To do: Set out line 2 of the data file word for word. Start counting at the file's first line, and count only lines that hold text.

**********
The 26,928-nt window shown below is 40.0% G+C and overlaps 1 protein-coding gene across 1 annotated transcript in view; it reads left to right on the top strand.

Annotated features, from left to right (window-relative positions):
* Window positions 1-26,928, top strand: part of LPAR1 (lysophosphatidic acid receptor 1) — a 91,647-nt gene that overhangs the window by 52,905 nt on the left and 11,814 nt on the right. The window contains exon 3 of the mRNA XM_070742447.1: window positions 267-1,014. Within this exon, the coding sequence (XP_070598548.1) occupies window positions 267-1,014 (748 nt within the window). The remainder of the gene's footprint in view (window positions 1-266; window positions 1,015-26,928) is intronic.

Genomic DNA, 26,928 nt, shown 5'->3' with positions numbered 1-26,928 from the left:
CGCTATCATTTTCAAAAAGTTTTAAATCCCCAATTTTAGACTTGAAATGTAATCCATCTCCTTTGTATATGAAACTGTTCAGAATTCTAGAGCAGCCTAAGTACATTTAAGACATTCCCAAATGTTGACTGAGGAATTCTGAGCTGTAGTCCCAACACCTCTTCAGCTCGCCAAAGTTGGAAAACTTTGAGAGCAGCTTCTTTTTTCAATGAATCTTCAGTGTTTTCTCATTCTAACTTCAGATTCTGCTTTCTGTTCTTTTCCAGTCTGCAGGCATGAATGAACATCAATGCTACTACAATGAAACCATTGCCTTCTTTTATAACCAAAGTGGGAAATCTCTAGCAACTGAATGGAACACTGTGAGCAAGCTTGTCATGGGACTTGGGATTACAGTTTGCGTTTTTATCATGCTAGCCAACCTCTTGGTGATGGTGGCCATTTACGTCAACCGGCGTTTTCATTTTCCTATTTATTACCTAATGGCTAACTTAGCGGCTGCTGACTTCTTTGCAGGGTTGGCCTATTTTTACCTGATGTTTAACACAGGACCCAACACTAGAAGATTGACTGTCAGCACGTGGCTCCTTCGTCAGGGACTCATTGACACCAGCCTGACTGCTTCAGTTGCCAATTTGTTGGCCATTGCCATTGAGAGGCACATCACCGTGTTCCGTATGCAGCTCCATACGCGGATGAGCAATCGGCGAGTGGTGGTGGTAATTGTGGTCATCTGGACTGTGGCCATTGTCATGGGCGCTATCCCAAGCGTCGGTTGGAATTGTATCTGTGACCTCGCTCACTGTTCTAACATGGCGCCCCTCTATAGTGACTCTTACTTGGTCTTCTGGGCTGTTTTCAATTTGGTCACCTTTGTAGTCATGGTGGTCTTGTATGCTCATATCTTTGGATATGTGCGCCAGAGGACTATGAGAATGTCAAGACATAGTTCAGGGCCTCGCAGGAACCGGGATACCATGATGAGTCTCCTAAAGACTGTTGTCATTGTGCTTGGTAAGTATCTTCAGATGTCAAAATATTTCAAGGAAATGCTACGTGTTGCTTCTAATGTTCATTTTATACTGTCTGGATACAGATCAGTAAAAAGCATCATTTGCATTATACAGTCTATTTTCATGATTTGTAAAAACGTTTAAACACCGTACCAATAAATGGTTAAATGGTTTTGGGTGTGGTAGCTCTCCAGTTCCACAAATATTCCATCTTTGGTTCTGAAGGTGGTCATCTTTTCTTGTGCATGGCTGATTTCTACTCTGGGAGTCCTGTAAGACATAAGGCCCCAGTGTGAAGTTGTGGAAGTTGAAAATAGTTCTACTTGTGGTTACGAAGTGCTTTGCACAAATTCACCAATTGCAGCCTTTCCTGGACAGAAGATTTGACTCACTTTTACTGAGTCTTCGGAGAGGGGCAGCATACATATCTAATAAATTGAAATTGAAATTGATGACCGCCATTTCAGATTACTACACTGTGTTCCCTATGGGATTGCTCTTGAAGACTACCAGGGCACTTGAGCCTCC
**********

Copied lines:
Annotated features, from left to right (window-relative positions):